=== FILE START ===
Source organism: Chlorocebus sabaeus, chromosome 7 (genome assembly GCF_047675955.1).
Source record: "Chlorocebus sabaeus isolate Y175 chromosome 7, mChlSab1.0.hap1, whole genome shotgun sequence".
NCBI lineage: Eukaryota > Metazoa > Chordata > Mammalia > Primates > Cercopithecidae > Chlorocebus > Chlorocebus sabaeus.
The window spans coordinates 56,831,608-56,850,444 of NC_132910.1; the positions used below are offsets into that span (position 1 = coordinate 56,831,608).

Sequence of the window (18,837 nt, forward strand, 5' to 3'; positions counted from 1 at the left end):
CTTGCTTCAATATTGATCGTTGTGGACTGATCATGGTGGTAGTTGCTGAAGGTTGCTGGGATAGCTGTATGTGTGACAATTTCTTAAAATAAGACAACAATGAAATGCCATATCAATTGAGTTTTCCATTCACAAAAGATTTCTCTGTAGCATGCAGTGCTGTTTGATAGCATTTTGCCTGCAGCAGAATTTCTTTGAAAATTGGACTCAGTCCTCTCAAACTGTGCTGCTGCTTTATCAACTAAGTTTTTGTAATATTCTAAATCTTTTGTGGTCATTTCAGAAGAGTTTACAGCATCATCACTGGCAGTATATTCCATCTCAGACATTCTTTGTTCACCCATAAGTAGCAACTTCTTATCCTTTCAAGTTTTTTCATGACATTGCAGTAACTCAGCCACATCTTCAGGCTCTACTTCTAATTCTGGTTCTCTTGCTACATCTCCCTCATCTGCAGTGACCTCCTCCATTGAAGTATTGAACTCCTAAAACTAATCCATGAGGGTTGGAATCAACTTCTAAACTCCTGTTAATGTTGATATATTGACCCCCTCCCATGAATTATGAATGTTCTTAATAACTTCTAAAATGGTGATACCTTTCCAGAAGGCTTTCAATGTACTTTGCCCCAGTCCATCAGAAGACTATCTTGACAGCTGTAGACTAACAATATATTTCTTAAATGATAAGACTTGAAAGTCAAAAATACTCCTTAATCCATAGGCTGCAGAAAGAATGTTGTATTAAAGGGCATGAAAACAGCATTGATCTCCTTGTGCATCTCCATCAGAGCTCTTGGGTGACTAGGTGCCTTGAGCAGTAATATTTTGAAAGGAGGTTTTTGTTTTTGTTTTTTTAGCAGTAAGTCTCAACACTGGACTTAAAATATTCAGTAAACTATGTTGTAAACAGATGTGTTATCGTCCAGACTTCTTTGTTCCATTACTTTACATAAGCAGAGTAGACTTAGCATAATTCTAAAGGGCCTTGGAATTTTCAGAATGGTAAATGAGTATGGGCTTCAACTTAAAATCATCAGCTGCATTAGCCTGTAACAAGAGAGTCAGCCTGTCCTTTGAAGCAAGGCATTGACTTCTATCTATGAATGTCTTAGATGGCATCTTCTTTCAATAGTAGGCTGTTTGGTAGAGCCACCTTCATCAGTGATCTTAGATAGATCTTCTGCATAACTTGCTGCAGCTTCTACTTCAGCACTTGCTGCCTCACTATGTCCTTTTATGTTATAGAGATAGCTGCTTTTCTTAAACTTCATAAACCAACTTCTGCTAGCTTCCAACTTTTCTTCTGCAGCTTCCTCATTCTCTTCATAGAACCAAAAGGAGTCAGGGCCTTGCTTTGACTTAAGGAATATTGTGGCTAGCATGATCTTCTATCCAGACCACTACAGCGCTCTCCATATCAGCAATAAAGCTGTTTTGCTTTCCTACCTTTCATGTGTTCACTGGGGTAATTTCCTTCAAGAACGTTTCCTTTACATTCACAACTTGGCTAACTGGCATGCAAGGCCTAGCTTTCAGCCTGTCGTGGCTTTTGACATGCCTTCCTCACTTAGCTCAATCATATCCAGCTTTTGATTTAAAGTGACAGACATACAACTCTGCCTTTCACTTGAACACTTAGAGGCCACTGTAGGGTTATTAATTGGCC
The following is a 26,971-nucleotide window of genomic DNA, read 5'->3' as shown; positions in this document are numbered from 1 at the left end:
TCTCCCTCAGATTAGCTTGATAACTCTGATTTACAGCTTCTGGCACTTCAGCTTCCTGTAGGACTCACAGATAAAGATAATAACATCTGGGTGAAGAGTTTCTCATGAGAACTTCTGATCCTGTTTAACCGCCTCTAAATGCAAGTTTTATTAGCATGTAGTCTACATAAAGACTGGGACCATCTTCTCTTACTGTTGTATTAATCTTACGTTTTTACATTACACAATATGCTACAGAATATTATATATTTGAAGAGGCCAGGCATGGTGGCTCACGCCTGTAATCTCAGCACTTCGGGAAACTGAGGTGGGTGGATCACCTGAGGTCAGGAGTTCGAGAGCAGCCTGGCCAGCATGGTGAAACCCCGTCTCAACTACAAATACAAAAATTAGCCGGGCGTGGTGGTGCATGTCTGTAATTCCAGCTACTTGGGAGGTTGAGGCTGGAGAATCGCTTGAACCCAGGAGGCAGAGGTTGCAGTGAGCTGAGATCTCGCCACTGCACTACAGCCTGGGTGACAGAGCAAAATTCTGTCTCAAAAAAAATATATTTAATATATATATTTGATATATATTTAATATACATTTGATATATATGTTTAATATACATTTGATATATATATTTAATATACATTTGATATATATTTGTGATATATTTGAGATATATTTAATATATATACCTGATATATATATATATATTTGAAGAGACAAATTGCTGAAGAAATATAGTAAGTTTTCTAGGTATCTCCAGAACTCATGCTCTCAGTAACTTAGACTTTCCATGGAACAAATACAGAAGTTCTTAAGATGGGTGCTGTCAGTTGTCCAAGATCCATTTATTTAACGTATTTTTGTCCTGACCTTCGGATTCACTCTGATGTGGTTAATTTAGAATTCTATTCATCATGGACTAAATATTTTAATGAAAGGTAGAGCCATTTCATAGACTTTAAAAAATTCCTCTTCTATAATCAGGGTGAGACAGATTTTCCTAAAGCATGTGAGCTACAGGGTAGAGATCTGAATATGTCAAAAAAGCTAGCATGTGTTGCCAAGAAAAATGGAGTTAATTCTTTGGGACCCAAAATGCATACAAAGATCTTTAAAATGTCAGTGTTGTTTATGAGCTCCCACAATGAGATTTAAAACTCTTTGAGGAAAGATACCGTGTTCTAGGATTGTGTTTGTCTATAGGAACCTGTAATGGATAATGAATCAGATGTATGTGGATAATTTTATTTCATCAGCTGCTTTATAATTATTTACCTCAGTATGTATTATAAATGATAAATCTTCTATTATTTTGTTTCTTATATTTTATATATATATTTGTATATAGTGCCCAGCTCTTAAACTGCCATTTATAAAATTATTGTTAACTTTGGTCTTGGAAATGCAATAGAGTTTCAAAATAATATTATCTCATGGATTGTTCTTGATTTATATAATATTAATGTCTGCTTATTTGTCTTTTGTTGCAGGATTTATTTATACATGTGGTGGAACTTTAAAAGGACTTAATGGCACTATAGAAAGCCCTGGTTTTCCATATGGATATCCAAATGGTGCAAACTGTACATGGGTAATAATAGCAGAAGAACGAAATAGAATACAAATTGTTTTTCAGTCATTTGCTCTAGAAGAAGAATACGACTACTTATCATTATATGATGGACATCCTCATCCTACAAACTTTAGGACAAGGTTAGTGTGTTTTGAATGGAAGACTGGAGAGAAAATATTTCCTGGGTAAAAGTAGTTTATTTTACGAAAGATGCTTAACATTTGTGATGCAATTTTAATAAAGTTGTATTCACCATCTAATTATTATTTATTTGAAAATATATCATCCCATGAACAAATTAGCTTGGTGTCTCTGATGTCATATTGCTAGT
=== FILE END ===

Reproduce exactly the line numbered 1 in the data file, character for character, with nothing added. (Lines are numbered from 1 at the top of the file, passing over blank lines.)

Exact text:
Source organism: Chlorocebus sabaeus, chromosome 7 (genome assembly GCF_047675955.1).